One of the big challenges in computer architecture is integrating storage, memory and processing in one unit. This would make computers faster and more energy efficient. University of Groningen physicists have taken a big step towards this goal by combining a niobium doped strontium titanate (SrTiO3) semiconductor with ferromagnetic cobalt. At the interface, this creates a spin-memristor with storage abilities, paving the way for neuromorphic computing architectures. The results were published on 22 January in Scientific Reports.
The device developed by the physicists combines the memristor effect of semiconductors with a spin-based phenomenon called tunnelling anisotropic magnetoresistance (TAMR) and works at room temperature. The SrTiO3 semiconductor has a non-volatile variable resistance when interfaced with cobalt: an electric field can be used to change it from low to high resistance and back. This is known as the electroresistance effect.
Furthermore, when a magnetic field was applied across the same interface, in and out of the plane of the cobalt, this showed a tunablity of the TAMR spin voltage by 1.2 mV. This coexistence of both a large change in the value of TAMR and electroresistance across the same device at room temperature has not previously been demonstrated in other material systems.
‘This means we can store additional information in a non-volatile way in the memristor, thus creating a very simple and elegant integrated spin-memristor device that operates at room temperature’, explains Professor of Spintronics of Functional Materials Tamalika Banerjee. She works at the Zernike Institute for Advanced Materials at the University of Groningen. So far, attempts to combine spin-based storage, memory and computing have been hampered by a complex architecture in addition to other factors.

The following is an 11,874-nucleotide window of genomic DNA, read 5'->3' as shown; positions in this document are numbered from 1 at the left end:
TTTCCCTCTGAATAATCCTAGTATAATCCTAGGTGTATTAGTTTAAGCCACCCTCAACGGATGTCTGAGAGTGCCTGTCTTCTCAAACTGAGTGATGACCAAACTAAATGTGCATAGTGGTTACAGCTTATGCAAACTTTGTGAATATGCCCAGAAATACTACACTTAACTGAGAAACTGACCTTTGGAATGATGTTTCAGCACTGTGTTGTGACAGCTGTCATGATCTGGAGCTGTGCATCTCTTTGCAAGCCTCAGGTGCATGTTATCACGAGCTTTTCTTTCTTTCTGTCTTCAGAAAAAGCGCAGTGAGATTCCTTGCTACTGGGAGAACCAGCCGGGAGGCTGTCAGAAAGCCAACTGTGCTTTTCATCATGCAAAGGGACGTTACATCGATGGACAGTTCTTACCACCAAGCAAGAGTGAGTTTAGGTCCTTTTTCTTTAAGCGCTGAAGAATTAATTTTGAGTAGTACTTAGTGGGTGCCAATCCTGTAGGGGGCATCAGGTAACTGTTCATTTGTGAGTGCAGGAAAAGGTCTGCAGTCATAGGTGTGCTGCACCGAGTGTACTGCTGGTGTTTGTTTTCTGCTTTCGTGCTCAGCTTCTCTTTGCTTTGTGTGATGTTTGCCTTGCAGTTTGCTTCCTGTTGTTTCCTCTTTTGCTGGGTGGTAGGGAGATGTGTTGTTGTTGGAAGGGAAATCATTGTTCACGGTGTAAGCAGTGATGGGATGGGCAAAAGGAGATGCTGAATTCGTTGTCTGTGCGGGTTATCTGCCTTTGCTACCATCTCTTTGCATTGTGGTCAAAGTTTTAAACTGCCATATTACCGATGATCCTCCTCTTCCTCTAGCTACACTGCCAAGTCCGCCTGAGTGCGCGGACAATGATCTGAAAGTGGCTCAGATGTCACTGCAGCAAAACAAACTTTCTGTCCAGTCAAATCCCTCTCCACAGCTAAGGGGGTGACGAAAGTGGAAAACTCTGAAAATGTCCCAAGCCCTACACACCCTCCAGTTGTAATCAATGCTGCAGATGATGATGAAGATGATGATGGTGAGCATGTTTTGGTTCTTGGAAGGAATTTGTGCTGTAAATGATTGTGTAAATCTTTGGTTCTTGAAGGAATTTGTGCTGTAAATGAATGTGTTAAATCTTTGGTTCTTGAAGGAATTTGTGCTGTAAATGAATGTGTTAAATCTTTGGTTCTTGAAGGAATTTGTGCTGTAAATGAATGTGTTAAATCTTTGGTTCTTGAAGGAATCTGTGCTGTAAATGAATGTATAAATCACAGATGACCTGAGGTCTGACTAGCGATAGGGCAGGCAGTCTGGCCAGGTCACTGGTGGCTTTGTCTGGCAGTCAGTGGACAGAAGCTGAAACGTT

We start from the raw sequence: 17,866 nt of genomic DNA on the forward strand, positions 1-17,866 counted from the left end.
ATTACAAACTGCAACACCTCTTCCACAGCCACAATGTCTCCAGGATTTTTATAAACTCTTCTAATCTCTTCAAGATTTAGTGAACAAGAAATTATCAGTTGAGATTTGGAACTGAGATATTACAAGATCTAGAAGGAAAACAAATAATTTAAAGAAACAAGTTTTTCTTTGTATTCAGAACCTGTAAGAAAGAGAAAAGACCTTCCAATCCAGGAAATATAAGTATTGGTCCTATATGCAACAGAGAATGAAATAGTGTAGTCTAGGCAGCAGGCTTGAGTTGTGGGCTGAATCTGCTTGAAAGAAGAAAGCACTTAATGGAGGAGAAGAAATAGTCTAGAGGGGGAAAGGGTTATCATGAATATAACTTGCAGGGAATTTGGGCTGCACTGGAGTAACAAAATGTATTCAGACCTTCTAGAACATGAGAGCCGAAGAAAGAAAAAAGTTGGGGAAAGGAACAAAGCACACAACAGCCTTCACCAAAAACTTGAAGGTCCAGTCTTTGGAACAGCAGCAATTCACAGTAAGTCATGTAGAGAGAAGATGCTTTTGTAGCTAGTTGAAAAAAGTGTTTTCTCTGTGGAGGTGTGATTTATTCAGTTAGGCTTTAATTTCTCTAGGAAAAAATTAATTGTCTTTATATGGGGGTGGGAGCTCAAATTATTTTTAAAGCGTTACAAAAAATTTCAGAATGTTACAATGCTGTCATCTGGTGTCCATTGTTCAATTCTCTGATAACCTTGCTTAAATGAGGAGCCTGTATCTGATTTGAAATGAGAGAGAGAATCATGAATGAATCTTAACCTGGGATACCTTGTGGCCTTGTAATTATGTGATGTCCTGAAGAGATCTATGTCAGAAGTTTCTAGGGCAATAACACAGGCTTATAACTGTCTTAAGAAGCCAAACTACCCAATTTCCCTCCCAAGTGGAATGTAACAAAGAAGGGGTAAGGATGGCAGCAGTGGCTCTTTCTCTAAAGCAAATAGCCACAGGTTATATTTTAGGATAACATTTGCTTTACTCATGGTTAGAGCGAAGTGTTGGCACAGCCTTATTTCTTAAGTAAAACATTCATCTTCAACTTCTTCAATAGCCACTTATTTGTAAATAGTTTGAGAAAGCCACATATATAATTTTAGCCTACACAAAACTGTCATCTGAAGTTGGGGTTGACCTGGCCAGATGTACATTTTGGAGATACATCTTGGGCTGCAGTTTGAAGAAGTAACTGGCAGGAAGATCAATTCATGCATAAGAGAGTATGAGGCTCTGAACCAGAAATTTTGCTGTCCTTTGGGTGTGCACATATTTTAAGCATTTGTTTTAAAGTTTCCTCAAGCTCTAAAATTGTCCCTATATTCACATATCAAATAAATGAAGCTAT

The key to the success of the Banerjee group device is the interface between cobalt and the semiconductor. ‘We have shown that a one-nanometre thick insulating layer of aluminium oxide makes the TAMR effect disappear’, says Banerjee. It took quite some work to engineer the interface. They did so by adjusting the niobium doping of the semiconductor and thus the potential landscape at the interface. The same coexistence can’t be realized with silicon as a semiconductor: ‘You need the heavy atoms in SrTiO3 for the spin orbit coupling at the interface that is responsible for the large TAMR effect at room temperature.’
These devices could be used in a brain-like computer architecture. They would act like the synapses that connect the neurons. The synapse responds to an external stimulus, but this response also depends on the synapse’s memory of previous stimuli. ‘We are now considering how to create a bio-inspired computer architecture based on our discovery.’ Such a system would move away from the classical Von Neumann architecture. The big advantage is that it is expected to use less energy and thus produce less heat. ‘This will be useful for the “Internet of Things”, where connecting different devices and networks generates unsustainable amounts of heat.’
The physics of what exactly happens at the interface of cobalt and the strontium semiconductor is complicated, and more work needs to be done to understand this. Banerjee: ‘Once we understand it better, we will be able to improve the performance of the system. We are currently working on that. But it works well as it is, so we are also thinking of building a more complex system with such spin-memristors to test actual algorithms for specific cognition capabilities of the human brain.’ Banerjee’s device is relatively simple. Scaling it up to a full computing architecture is the next big step.
How to integrate these devices in a parallel computing architecture that mimics the working of the brain is a question that fascinates Banerjee. ‘Our brain is a fantastic computer, in the sense that it can process vast amounts of information in parallel with an energy efficiency that is far superior to that of a supercomputer.’ Banerjee’s team’s findings could lead to new architectures for brain-inspired computing.